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Judea   Definition

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Judea -  1. Roman name of the ancient kingdom of the Jews, Yehuda (Judah).

2. The area that roughly corresponds to a part of  that kingdom, part of which is in the southern part of the West Bank of the Jordan, including Hebron and Jericho.

In Herod's time, the Kingdom of Judea encompassed all of the area of Jewish sovereignty, including Gaza.

Major or well known towns of the Judea district in ancient times included Jerusalem, Betar, Hebron, Jericho, Tekoa and Bethlehem. 

Geographically, the Judea region includes these region: the Hebron hills, the Jerusalem saddle, the Bethel hills and the Judean desert east of Jerusalem. This last is southeast of Jerusalem and reaches  the Dead Sea. In ancient times the Judean  hills around Jerusalem were forested. The Bible records agriculture and sheep farming being practiced in the area. Animals are still grazed today, with shepherds moving them between the low ground to the hilltops (which have more rainfall) as summer approaches. Roman and Byzantine agricultural terraces are clearly visible in the Judean hills approaching Jerusalem.

Map of ancient Kingdom of Judah (Judea) Map of Roman Province of Judea
Judah - The Ancient Kingdom of Judea after division with Israel Judea - The Roman province of Judea, with capital at Caesaria.

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Synonyms and alternate spellings: Yehuda, Southern West Bank, Yehudah, Judah, Judeah

Further Information: 


Hebrew/Arabic pronunciation and transliteration conventions:

'H - ('het) a guttural sound made deep in the throat. To Western ears it may sound like the "ch" in loch. In Arabic there are several letters that have similar sounds. Examples: 'hanukah, 'hamas, 'haredi. Formerly, this sound was often represented by ch, especially in German transliterations of Hebrew. Thus, 'hanukah is often rendered as Chanuka for example.

ch - (chaf) a sound like "ch" in loch or the Russian Kh as in Khruschev or German Ach, made by putting the tongue against the roof of the mouth. In Hebrew, a chaf can never occur at the beginning of a word. At the beginning of a word, it has a dot in it and is pronounced "Kaf."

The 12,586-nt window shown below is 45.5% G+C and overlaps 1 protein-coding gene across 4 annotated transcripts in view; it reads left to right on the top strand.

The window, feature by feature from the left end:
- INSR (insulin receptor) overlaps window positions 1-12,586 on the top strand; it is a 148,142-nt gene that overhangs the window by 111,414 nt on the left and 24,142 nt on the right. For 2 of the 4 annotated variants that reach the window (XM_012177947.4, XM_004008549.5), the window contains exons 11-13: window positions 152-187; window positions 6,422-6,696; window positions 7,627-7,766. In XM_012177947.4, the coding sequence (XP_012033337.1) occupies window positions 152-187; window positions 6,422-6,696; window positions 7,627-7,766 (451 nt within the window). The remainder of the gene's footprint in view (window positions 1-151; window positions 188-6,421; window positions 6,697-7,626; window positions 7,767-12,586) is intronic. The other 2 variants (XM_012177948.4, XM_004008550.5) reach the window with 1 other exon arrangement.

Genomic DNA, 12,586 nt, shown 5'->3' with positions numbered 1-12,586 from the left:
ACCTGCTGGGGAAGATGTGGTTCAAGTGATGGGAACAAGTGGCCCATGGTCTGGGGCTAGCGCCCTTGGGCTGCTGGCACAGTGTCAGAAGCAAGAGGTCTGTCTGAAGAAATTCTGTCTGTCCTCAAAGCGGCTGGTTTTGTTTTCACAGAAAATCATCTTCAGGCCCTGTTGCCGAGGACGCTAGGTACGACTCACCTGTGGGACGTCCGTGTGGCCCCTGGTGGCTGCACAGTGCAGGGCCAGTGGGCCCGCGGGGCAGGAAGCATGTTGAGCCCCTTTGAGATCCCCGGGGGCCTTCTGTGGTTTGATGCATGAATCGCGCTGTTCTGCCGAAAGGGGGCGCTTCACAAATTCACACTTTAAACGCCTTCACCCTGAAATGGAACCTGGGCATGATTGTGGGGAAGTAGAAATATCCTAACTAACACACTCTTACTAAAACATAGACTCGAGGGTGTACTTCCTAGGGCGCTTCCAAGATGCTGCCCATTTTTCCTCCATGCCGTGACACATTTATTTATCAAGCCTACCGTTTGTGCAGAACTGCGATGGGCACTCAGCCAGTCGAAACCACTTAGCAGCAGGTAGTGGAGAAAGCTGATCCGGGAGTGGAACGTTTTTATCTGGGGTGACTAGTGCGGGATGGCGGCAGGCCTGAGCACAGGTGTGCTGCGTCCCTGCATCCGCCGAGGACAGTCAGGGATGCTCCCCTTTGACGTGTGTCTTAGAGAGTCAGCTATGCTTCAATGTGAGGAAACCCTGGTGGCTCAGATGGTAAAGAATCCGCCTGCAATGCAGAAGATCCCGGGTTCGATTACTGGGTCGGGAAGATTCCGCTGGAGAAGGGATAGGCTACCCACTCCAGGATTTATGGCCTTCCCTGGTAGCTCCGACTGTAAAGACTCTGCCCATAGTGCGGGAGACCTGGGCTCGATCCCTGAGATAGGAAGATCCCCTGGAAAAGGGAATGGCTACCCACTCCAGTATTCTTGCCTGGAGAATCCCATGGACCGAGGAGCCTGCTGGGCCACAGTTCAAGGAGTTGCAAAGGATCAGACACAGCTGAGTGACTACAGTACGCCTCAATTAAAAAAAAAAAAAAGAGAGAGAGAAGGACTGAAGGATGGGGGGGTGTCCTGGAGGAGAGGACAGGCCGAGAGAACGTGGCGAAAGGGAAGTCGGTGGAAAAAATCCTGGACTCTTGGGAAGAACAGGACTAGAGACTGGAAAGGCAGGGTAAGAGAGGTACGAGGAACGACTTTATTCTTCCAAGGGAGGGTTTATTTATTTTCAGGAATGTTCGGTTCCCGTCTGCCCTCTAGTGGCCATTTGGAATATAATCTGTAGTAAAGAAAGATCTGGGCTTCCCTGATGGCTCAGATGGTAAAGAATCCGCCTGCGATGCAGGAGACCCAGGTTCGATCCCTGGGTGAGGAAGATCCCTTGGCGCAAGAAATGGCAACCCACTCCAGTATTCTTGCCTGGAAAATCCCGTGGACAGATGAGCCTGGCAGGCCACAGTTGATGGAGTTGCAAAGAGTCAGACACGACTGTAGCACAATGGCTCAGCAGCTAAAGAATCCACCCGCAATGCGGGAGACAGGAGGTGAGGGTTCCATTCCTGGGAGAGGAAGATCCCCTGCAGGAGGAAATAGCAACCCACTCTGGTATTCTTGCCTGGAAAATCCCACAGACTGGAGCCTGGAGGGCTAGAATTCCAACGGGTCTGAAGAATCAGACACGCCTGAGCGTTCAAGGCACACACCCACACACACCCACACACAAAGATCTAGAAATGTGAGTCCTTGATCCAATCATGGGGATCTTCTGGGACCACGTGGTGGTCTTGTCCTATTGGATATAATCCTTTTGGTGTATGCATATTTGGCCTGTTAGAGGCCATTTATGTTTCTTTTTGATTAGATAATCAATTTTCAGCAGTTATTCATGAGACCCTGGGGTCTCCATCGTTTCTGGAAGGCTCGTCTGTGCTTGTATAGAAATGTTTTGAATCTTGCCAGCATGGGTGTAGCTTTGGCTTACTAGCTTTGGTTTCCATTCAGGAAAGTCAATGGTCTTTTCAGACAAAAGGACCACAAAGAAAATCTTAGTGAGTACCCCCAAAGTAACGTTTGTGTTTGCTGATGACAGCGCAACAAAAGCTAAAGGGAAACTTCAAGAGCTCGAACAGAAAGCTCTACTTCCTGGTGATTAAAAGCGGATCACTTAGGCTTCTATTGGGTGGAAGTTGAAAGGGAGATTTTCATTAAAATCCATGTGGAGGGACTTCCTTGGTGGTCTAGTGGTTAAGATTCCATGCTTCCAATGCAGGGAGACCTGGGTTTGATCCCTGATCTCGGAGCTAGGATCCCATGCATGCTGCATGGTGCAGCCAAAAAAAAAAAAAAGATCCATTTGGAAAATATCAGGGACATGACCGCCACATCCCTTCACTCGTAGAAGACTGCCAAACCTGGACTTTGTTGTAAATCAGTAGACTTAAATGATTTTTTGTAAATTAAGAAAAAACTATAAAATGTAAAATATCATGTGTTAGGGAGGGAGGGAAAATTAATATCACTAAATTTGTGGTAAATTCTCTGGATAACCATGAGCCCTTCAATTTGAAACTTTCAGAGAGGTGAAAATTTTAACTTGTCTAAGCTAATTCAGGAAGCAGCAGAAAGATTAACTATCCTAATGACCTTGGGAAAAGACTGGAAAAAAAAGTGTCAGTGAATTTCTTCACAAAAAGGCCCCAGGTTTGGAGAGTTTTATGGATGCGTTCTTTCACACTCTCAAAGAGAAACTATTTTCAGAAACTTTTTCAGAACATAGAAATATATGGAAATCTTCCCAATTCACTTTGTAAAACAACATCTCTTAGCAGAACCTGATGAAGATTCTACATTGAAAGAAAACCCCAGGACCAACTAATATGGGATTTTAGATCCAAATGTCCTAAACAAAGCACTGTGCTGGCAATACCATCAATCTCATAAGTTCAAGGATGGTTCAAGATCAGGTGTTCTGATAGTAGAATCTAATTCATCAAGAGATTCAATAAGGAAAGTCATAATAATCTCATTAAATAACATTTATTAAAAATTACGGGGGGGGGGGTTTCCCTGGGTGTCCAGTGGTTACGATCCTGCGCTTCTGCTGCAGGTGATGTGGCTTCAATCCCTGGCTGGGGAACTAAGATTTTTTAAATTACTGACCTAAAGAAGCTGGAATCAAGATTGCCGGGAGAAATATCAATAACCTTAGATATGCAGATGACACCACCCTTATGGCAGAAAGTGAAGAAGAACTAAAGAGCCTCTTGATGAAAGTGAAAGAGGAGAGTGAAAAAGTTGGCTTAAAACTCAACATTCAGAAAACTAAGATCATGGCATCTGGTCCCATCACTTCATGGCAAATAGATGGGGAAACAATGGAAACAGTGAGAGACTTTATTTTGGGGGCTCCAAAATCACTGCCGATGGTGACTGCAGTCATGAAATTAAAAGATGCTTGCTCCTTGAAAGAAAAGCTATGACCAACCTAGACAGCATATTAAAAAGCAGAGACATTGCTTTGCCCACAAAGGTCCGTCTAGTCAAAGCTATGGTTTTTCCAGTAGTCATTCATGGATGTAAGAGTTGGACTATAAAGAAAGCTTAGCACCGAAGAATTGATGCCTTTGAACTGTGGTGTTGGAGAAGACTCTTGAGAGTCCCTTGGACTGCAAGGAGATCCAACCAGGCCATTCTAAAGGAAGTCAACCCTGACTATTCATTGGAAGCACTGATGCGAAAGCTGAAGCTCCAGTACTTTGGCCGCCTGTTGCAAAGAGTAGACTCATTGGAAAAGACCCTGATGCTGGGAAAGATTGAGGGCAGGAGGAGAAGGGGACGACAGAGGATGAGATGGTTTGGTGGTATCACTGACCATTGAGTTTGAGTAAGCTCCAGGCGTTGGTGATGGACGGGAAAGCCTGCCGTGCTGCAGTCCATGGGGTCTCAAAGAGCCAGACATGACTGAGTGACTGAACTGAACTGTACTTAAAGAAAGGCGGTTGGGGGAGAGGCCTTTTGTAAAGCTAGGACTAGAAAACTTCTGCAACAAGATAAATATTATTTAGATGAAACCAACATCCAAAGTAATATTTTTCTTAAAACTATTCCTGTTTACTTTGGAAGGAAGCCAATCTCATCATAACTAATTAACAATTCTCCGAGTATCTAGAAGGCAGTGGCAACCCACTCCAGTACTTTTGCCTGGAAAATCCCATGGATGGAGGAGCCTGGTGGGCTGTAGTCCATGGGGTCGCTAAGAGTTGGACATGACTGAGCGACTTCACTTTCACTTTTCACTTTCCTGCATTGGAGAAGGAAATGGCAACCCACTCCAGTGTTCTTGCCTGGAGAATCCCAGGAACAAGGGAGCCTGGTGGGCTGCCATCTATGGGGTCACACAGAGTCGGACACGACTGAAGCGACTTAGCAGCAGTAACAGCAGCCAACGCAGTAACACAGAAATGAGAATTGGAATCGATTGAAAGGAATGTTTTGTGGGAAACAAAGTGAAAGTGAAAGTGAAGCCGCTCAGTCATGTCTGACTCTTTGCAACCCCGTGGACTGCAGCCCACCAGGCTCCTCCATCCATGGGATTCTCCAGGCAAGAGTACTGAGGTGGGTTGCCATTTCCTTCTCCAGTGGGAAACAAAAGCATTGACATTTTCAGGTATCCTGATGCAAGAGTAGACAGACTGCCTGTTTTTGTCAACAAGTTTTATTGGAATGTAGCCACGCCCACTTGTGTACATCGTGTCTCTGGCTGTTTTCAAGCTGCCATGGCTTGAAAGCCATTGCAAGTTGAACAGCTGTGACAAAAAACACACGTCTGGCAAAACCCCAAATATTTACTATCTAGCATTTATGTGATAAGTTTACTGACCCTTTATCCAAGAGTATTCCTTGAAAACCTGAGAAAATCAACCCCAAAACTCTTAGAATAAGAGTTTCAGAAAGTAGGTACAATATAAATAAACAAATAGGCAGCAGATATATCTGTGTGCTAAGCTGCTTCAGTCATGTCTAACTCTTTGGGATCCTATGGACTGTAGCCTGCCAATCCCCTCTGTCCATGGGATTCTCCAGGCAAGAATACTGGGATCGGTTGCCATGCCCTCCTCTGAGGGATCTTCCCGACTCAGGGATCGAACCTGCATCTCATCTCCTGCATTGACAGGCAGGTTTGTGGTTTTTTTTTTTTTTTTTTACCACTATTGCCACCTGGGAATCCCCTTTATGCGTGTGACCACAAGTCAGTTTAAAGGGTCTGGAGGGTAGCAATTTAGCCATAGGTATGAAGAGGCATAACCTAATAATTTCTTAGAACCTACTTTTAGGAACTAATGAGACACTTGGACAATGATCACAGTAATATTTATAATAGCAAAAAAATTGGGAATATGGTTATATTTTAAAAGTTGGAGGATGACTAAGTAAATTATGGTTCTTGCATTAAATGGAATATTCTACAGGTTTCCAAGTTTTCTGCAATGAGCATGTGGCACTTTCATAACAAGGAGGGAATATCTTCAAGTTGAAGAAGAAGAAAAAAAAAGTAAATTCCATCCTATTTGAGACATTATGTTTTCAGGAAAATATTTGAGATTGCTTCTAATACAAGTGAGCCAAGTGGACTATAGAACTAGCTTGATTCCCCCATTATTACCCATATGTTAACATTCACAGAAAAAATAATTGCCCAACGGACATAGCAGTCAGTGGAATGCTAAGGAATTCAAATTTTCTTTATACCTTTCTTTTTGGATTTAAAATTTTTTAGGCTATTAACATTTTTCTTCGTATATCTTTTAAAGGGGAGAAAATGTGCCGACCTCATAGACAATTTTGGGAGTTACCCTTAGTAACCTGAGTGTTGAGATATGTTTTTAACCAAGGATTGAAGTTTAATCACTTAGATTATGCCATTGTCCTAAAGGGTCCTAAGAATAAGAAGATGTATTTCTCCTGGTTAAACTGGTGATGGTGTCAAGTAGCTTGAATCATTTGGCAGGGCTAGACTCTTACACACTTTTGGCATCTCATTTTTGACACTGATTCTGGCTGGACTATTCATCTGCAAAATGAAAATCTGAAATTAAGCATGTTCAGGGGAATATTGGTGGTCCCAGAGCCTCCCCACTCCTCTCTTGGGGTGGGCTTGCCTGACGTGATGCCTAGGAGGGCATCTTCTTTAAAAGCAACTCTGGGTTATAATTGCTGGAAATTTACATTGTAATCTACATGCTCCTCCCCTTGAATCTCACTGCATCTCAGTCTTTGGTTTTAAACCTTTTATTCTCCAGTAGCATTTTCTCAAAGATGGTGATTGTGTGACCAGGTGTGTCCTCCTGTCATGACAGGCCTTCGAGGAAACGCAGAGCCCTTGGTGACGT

u - usually between oo as in spoon and u as in put.

a- sounded like a in arm

ah- used to represent an a sound made by the letter hey at the end of a word. It is the same sound as a. Haganah and Hagana are alternative acceptable transliterations.

'a-notation used for Hebrew and Arabic ayin, a guttural ah sound.

o - close to the French o as in homme.

th - (taf without a dot) - Th was formerly used to transliterate the Hebrew taf sound for taf without a dot. However in modern Hebrew there is no detectable difference in standard pronunciation of taf with or without a dot, and therefore Histadruth and Histadrut, Rehovoth and Rehovot are all acceptable.

q- (quf) - In transliteration of Hebrew and Arabic, it is best to consistently use the letter q for the quf, to avoid confusion with similar sounding words that might be spelled with a kaf, which should be transliterated as K. Thus, Hatiqva is preferable to Hatikva for example.


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This work and individual entries are copyright 2005 by Ami Isseroff and Zionism and Israel Information Center and may not reproduced in any form without permission unless explicitly noted otherwise. Individual entries may be cited with credit to The Encyclopedia and Dictionary of Zionism and Israel

 

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